How are wrist fractures treated?
Most wrist fractures in children do not need surgical intervention. Depending on the type of fracture, treatment ranges from full immobilisation using a rigid cast to simple splinting with a soft or elasticated bandage. Rigid casts are usually made from plaster of Paris or fibreglass and are customised to fit the individual child. They may completely encircle the arm up to or sometimes above the elbow or they may be incomplete (a backslab) to allow swelling to subside. They need specialist application and removal after 4-6 weeks. Stable fractures are usually treated by splinting and typically the splint is removed after 3 weeks, often at home by parents.
Fractures may need to be manipulated under anaesthetic to bring the bone fragments into alignment. Sometimes wiring is needed to ensure that the fragments stay in place.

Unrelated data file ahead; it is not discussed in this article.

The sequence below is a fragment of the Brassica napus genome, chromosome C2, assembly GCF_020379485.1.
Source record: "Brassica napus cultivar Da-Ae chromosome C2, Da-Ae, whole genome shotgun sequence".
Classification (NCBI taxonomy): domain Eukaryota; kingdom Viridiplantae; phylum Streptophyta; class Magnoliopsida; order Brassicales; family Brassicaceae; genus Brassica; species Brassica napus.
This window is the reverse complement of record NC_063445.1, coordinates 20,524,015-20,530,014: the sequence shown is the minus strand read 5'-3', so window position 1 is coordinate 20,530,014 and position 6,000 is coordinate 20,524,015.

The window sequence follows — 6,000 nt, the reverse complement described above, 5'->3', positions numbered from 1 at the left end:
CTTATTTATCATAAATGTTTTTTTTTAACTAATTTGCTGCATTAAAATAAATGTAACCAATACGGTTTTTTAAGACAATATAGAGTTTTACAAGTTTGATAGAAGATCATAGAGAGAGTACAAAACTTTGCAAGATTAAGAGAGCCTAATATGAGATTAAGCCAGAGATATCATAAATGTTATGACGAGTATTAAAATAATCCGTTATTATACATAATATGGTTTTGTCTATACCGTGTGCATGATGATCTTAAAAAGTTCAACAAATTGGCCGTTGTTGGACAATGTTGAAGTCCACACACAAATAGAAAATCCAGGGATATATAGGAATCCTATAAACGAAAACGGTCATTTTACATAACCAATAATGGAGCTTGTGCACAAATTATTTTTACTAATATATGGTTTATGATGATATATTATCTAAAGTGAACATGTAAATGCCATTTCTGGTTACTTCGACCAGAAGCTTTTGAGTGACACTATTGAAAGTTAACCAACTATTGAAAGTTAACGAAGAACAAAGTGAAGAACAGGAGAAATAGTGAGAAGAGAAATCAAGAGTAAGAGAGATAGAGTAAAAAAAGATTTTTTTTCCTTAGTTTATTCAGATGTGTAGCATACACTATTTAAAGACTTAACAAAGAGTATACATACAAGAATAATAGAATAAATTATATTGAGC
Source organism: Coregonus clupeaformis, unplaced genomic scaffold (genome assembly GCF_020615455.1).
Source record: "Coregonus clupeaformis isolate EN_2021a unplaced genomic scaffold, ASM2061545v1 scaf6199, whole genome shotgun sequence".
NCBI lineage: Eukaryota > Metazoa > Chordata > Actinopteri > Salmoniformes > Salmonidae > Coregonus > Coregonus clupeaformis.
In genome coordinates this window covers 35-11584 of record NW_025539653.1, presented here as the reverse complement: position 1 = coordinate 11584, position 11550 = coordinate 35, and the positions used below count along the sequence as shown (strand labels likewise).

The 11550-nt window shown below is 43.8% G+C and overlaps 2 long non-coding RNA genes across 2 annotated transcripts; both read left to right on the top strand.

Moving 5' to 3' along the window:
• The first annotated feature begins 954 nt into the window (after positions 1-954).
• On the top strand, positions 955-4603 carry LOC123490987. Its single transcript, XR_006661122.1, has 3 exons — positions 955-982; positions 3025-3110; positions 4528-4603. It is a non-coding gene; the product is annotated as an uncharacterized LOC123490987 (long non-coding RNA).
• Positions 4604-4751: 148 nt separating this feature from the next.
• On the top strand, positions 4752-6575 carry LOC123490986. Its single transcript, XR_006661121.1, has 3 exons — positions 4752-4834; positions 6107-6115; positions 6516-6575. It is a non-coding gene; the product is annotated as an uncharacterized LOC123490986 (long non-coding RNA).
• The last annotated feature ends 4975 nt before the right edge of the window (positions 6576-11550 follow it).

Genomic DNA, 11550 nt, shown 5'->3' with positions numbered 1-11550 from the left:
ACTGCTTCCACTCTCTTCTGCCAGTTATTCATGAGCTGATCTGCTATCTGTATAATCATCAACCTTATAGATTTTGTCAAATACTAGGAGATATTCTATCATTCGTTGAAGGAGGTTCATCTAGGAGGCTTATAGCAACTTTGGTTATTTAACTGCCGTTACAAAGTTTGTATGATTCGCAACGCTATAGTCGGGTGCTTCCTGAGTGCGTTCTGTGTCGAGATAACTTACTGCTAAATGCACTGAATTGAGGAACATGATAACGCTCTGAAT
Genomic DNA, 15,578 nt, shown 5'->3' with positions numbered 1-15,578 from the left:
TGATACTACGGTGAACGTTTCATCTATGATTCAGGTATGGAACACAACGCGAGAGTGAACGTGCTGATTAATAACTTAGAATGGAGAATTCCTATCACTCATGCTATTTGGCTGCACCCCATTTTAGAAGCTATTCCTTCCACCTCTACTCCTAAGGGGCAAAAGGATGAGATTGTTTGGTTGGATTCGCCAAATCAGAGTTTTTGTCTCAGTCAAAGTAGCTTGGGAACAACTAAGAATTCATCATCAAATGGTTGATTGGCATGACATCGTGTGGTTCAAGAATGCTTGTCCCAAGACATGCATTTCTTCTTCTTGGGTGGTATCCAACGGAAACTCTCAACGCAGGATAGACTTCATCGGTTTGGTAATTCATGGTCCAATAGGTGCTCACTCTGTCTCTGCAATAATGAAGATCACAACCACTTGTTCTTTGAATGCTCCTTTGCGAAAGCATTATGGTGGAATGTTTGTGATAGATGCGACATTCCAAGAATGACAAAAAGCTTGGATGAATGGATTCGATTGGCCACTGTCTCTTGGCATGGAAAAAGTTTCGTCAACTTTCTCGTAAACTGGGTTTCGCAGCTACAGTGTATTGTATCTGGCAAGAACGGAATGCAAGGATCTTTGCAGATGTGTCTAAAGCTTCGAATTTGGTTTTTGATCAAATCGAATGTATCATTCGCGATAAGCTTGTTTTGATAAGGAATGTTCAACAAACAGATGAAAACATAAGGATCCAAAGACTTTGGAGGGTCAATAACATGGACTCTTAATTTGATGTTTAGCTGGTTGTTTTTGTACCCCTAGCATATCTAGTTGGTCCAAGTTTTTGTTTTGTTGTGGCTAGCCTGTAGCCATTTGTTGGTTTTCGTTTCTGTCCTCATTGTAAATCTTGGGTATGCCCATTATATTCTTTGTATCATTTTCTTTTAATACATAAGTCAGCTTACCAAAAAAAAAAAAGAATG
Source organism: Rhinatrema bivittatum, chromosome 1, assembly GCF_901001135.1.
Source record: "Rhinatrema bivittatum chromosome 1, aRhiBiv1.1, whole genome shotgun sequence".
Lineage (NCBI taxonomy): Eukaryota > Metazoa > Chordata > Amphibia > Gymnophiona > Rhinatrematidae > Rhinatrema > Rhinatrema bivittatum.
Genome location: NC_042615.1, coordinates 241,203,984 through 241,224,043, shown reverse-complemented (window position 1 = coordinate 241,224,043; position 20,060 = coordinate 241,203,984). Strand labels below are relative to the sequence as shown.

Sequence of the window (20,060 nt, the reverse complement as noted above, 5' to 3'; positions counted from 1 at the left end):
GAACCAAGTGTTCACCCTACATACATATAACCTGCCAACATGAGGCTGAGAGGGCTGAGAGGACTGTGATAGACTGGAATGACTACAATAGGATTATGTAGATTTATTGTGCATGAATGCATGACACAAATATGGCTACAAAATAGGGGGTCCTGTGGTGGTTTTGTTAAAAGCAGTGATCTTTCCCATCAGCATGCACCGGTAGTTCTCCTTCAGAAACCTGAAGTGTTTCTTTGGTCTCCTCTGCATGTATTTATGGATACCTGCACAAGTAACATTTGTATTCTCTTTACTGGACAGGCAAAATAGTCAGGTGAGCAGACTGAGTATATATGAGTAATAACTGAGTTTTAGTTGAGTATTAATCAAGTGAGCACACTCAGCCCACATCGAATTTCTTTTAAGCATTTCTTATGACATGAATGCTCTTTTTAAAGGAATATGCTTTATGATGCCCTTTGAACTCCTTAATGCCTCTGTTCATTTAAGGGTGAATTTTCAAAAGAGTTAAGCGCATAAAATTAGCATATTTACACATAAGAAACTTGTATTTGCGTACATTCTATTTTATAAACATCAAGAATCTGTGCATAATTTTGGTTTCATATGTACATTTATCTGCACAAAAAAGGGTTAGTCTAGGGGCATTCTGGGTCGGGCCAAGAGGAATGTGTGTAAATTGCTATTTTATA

So what do we need to know?
There is no consensus on how best to treat wrist fractures in children and therefore considerable variation in practice. NICE (National Institute for Health and Care Excellence) issued guidelines in 2016 on the management of buckle fractures in children (NICE, 2016). The The certainty (or quality) of evidence is the extent to which we can be confident that what the research tells us about a particular treatment effect is likely to be accurate. Concerns about factors such as bias can reduce the certainty of the evidence. Evidence may be of high certainty; moderate certainty; low certainty or very-low certainty. Cochrane has adopted the GRADE approach (Grading of Recommendations Assessment, Development and Evaluation) for assessing certainty (or quality) of evidence. Find out more here: https://training.cochrane.org/grade-approach More available to advise their recommendations was low (meaning that further research is very likely to change the conclusions) or very low (meaning very unreliable). NICE concluded that ‘soft casts and bandaging were probably the optimal approaches out of the four considered (bandage, soft cast, removable splint and rigid cast)’. In UK soft removable splints are most commonly used.